NORTH ADAMS -- For the sixth consecutive year, Massachusetts College of Liberal Arts' Berkshire Cultural Resource Center will provide North Adams with a summer of creative events when its annual public arts festival, DownStreet Art, opens with a downtown celebration on Thursday, June 20, from 5 to 10 p.m. DownStreet Art will run through Oct. 31.
This summer's events, which are free and open to the public, will include gallery openings, a dance party on Main Street, a wandering light show, a community reading of Frederick Douglas's famous Fourth of July address, new murals in the downtown, and musical performances to include Montreal-based, multi-cultural, multi-lingual hip-hop band Nomadic Massive. The June 20 kickoff celebration happening throughout downtown North Adams will coincide with Wilco's Solid Sound Festival weekend at MASS MoCA. Main Street will shut down traffic for a World Music Dance Party, which starts at 8 p.m.
This year's DownStreet Art theme is "Beyond Industry," reflecting a North Adams that attempts to progress beyond its post-factory town and industrial past by using the arts as a catalyst for socioeconomic growth. The season's exhibition line-up will include a wide array of renowned visual artists whose works tackle the scope of industry, whether within the narrow focus of the art industry or the broader context of industrial structures formed by society.
DownStreet Art's initiative for this season additionally reflects the theme of progression, with four new "pop-up" (temporary) galleries and the commissioning of a multi-piece mural project created by artist Peter Dudek, which visitors will discover throughout downtown North Adams.
For "Mural Series: Peter Dudek," Dudek will create an ongoing series of architectural cartoons where different forms of housing represent a world in which buildings not only have a consciousness, but also the desire and ability to perpetuate.
In addition, in "Paint it Big! Paint it Public!," a teen workshop led by local artist Andrew Davis as a program of the Clark Art Institute, students will create a public mural based on Albrecht Durer's famous 16th-century woodcut "The Rhinoceros." This mural will be formed in the Main Street alley, between Shear Madness Salon and Eagle Street, July 15-17, 10 a.m. to 4 p.m.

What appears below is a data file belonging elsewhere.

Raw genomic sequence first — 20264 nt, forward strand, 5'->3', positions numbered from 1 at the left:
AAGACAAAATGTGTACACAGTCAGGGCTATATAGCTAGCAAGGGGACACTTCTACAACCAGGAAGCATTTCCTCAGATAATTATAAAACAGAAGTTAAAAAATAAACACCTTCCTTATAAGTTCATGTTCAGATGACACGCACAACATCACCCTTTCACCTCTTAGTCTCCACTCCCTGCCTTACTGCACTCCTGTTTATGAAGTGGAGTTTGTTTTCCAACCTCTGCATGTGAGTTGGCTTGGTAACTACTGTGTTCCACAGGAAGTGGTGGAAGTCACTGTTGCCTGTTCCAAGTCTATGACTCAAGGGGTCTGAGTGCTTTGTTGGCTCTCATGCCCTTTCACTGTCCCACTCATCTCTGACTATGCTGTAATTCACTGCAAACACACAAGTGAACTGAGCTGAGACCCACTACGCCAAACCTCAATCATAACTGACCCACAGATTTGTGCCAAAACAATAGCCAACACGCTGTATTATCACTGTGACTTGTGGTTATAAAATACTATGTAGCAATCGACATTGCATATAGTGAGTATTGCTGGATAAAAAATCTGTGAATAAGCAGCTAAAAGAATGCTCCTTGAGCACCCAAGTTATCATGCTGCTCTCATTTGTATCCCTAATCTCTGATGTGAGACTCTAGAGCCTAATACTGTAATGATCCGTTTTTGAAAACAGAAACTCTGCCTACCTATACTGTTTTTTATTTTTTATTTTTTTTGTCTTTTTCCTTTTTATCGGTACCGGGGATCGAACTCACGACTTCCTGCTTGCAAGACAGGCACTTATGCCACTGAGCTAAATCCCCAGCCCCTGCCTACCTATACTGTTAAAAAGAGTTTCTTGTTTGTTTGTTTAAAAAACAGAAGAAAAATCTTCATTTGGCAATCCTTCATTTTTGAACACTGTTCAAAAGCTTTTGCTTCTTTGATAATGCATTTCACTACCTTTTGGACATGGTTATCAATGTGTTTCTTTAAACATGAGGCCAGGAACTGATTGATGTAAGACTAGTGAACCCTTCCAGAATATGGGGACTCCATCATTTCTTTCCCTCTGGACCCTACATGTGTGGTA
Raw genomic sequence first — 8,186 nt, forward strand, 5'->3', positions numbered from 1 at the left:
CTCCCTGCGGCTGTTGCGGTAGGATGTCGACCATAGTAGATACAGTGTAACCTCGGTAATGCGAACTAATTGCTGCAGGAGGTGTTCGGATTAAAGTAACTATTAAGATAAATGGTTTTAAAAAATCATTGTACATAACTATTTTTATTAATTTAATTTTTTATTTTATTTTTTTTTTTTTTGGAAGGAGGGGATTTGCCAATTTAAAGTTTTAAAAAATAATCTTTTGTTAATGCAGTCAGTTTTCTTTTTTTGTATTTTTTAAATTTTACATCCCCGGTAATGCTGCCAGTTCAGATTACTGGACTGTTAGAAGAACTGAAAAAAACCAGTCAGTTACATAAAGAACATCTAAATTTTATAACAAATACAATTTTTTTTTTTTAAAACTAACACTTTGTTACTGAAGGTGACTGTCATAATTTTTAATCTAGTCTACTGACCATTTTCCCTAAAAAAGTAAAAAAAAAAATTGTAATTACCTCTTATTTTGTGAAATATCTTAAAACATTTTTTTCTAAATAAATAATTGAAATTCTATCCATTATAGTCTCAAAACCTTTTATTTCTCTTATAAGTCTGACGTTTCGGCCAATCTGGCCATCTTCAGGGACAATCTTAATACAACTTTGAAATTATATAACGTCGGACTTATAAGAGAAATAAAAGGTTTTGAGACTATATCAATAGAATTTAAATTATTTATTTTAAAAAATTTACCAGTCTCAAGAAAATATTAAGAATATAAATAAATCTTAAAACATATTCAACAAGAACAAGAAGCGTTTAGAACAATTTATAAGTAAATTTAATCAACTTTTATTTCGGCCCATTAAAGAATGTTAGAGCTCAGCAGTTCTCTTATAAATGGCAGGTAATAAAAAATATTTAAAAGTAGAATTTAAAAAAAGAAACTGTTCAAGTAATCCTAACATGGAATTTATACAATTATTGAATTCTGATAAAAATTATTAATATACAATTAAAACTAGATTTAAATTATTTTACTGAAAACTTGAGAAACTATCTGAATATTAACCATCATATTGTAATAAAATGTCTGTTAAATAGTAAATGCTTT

"Once again, we have some truly amazing art and artists," said Jonathan Secor, director of MCLA's Berkshire Cultural Resource Center. "We had great submissions from around the world, giving our curatorial committee - made up of representatives from MASS MoCA, the Clark Art Museum, the Mount Holyoke Museum, Williams College
"Over the course of the next four months we will feature 75 different artists in over 30 exhibitions. The great news is that because downtown now has more year-round, permanent businesses than it has in decades, DownStreet Art is opening fewer pop-up galleries this season."
According to Secor, people literally will be dancing in the street for the first of the DownStreet Art Thursday performance series, as Main Street closes down for traffic at 8 p.m. on June 20. Featuring music by Nomadic Massive, the dance party in the streets will cap off eight new exhibition openings downtown, other musical acts and roving art happenings.
Last summer, DownStreet Art strove to revitalize the facade of North Adams when it facilitated the creation of three large-scale public murals. The primary focus of the 2012 summer season was to bring art to public spaces that were easily viewable for both residents and visitors alike in the effort to attract more economic flow to Main Street.